Intercontinental Hotels, Holiday Inn and Crowne Plaza are all part of the InterContinental Hotels Group (IHG). “From the CEO to a customer service agent: We really don’t care at IHG!” This is how eTN Publisher Juergen Steinmetz translates his experience with the group after a recent MICE event organized by eTurboNews in an IHG-branded hotel.
The InterContinental Hotels Group PLC, informally InterContinental Hotels or IHG, is a British multinational hotels company headquartered in Denham, UK. IHG has over 742,000 rooms and 5,028 hotels across nearly 100 countries, and is traded on the stock market under “IHG.”
The hotel promises on its website it creates great hotels – guests love. IHG made this slogan to be protected by copyright.
This is an example of how one bad experience in a Holiday Inn Hotel can reflect on the entire global brand IHG. It’s an example of when a customer services chain of responsibility is not in place, how one independently-operated hotel in a group of thousands can ruin the hard work of many good people working for the same company.
This is an example of how even more dangerous this can becomes, when top corporate management appeared to not care.
If this can happen to a global news publication, and to leaders of a national tourism board, it can happen to anyone.
The scene: Holiday Inn East Stapleton on 3333 Quebec Street in Denver, Colorado, USA.
It started when a group under the personal leadership of the CEO of the Nepal Tourism Board (NTB), the Deputy Minister of Tourism for Nepal, and a group of senior representatives of NTB arrived on a Saturday in June in the lobby of the Holiday Inn East Stapleton, and the front desk had no idea there was a group arriving and no booking was found in their computer.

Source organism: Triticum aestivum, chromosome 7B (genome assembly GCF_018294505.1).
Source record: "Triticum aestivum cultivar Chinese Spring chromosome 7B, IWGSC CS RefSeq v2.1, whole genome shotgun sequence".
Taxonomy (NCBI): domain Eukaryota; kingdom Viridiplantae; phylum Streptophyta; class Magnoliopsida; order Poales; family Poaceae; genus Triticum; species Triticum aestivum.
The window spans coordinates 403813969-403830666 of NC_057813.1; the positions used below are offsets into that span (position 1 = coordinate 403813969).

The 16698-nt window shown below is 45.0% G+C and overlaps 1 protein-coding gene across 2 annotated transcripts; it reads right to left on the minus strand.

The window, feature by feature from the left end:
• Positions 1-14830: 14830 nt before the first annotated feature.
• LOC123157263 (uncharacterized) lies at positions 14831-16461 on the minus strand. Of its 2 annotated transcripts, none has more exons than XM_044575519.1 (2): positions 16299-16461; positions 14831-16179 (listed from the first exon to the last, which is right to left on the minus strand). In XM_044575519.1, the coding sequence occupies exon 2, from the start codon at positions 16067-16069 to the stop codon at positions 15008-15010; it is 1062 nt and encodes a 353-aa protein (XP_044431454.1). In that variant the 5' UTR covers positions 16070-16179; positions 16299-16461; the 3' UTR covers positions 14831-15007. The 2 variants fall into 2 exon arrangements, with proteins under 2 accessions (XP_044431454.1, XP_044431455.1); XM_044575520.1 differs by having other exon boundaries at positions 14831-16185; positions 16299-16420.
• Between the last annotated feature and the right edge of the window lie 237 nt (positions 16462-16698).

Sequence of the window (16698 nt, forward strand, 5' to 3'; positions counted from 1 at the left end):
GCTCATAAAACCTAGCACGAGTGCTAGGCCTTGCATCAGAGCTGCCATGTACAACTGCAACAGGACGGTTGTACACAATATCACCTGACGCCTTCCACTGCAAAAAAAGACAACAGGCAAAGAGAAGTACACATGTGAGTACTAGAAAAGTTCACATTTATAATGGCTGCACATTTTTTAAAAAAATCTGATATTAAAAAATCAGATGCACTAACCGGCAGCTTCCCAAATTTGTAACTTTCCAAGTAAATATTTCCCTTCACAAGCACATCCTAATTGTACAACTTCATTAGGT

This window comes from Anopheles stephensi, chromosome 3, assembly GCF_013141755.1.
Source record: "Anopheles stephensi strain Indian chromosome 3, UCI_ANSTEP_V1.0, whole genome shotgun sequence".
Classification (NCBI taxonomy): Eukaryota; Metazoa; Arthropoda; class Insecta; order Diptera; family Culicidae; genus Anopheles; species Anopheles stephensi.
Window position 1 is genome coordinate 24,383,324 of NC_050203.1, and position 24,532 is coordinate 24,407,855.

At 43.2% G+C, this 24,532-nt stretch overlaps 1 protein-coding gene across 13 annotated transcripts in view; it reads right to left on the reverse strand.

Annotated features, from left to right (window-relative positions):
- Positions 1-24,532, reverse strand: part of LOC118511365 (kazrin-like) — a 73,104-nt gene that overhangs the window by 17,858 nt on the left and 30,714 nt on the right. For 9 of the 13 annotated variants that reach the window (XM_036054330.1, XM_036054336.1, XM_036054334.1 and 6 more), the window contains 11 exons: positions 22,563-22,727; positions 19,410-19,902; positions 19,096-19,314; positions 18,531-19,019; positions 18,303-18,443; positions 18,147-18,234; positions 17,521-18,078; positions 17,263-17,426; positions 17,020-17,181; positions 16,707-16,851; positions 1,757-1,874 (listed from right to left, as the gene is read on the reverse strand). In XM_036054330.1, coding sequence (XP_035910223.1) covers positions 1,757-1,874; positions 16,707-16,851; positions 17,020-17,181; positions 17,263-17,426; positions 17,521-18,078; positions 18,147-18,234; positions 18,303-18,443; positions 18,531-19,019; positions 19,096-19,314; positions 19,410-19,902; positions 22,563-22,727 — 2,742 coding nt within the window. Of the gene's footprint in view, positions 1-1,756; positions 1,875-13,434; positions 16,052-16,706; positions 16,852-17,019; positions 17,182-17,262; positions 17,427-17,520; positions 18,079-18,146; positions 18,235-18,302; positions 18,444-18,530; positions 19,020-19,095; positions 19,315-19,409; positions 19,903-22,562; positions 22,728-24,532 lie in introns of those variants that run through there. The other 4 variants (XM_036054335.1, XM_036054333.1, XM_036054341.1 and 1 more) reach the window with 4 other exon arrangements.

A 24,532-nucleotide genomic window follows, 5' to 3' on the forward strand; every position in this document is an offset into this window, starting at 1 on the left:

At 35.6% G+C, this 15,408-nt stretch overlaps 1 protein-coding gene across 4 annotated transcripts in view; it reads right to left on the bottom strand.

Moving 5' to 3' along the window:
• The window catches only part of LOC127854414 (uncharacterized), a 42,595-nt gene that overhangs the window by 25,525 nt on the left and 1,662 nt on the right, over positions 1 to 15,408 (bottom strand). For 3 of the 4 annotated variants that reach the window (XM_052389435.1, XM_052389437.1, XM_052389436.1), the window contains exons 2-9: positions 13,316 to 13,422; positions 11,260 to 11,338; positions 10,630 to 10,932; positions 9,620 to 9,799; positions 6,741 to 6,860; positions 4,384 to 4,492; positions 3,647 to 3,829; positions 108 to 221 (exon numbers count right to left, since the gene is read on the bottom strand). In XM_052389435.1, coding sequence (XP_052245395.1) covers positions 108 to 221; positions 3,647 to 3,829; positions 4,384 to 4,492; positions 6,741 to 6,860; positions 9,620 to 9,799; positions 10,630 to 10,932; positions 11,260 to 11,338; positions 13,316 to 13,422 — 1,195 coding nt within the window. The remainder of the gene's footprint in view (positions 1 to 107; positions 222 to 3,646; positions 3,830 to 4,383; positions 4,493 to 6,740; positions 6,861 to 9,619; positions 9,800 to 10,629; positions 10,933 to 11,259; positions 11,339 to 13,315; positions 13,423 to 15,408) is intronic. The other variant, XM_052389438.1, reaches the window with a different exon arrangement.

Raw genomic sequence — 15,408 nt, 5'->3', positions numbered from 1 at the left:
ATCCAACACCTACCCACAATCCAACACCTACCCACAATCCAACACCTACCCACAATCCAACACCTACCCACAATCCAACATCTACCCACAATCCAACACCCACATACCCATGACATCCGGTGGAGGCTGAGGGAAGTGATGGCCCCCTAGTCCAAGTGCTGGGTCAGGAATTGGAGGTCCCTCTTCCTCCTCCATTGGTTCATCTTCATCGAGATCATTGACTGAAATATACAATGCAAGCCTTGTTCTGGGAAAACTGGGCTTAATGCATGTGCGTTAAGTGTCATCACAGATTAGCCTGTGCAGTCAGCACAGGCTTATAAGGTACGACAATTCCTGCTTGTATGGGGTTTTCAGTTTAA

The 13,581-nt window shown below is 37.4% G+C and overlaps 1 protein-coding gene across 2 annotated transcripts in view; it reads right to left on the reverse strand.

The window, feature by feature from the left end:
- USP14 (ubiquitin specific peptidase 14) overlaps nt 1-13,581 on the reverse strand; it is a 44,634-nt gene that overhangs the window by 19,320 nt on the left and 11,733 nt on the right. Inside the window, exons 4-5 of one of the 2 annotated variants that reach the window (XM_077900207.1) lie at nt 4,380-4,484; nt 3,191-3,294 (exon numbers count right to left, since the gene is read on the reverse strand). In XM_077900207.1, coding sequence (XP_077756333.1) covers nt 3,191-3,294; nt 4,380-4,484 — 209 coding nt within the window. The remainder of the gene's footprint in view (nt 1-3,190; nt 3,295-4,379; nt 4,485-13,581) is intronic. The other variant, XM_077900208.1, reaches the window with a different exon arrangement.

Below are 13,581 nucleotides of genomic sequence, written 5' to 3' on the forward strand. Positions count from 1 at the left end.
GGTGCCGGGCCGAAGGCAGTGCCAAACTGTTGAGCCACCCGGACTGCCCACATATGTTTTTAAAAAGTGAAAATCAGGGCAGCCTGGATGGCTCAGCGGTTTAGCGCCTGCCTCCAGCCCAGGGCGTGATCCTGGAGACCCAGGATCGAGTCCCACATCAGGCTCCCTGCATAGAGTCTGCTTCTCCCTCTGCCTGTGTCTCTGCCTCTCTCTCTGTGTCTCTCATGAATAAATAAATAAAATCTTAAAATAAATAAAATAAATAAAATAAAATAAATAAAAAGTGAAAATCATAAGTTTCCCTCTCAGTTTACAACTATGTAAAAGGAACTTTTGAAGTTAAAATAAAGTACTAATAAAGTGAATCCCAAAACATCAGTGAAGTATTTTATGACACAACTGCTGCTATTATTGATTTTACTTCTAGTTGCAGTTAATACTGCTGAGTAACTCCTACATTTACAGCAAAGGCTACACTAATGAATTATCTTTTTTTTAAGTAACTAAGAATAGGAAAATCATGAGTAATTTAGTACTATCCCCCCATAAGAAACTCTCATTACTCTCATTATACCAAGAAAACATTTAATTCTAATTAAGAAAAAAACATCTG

The group and catering department simply forgot to make a booking for this group and forgot to forward paperwork to the lobby.
Confronting the front desk manager on a weekend, she insisted it wasn’t really her problem, and she was doing a favor in trying to resolve this problem.
It left a group of tired guests – all travel professionals and many visiting the United States of America for the first time, this hotel being their first stop – waiting in the lobby for hours, until the eTN Publisher got involved personally and forwarded a room list and payment details to the hotel manager on duty.
The next day, on a Sunday, when more guests arrived, this situation repeated itself. The front desk crew from Saturday didn’t really worry about Sunday and only dealt with the issue on hand during their shift.
The check-in, however, is not the reason IHG was found by eTN to be unfit to provide the customer service and experience to handle groups, conventions, and meetings. More about this in a moment.